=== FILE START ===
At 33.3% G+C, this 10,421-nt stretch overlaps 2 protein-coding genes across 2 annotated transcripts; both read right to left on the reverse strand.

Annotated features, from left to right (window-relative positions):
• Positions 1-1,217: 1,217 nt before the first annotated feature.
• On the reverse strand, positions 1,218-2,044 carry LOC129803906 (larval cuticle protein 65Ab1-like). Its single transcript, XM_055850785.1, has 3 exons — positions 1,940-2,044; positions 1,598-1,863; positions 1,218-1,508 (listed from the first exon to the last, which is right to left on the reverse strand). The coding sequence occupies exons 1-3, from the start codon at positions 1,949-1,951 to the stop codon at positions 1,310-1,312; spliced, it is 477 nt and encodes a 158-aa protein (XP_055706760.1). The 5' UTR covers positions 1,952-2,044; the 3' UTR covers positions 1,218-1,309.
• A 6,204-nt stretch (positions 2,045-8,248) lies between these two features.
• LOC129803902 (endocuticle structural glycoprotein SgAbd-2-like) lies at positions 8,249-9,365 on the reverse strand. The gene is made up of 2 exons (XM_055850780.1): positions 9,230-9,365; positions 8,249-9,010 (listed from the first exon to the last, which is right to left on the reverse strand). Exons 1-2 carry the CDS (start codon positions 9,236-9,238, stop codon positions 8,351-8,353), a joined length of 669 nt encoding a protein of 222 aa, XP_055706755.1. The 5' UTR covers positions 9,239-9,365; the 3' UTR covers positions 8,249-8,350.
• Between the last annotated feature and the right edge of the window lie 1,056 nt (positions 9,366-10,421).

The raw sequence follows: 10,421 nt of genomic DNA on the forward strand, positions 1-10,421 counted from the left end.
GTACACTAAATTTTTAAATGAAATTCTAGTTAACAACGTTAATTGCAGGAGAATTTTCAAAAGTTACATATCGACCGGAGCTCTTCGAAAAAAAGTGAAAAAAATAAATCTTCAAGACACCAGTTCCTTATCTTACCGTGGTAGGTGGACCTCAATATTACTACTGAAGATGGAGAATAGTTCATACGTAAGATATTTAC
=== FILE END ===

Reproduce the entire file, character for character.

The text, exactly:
At 33.3% G+C, this 10,421-nt stretch overlaps 2 protein-coding genes across 2 annotated transcripts; both read right to left on the reverse strand.

Annotated features, from left to right (window-relative positions):
• Positions 1-1,217: 1,217 nt before the first annotated feature.
• On the reverse strand, positions 1,218-2,044 carry LOC129803906 (larval cuticle protein 65Ab1-like). Its single transcript, XM_055850785.1, has 3 exons — positions 1,940-2,044; positions 1,598-1,863; positions 1,218-1,508 (listed from the first exon to the last, which is right to left on the reverse strand). The coding sequence occupies exons 1-3, from the start codon at positions 1,949-1,951 to the stop codon at positions 1,310-1,312; spliced, it is 477 nt and encodes a 158-aa protein (XP_055706760.1). The 5' UTR covers positions 1,952-2,044; the 3' UTR covers positions 1,218-1,309.
• A 6,204-nt stretch (positions 2,045-8,248) lies between these two features.
• LOC129803902 (endocuticle structural glycoprotein SgAbd-2-like) lies at positions 8,249-9,365 on the reverse strand. The gene is made up of 2 exons (XM_055850780.1): positions 9,230-9,365; positions 8,249-9,010 (listed from the first exon to the last, which is right to left on the reverse strand). Exons 1-2 carry the CDS (start codon positions 9,236-9,238, stop codon positions 8,351-8,353), a joined length of 669 nt encoding a protein of 222 aa, XP_055706755.1. The 5' UTR covers positions 9,239-9,365; the 3' UTR covers positions 8,249-8,350.
• Between the last annotated feature and the right edge of the window lie 1,056 nt (positions 9,366-10,421).

The raw sequence follows: 10,421 nt of genomic DNA on the forward strand, positions 1-10,421 counted from the left end.
GTACACTAAATTTTTAAATGAAATTCTAGTTAACAACGTTAATTGCAGGAGAATTTTCAAAAGTTACATATCGACCGGAGCTCTTCGAAAAAAAGTGAAAAAAATAAATCTTCAAGACACCAGTTCCTTATCTTACCGTGGTAGGTGGACCTCAATATTACTACTGAAGATGGAGAATAGTTCATACGTAAGATATTTAC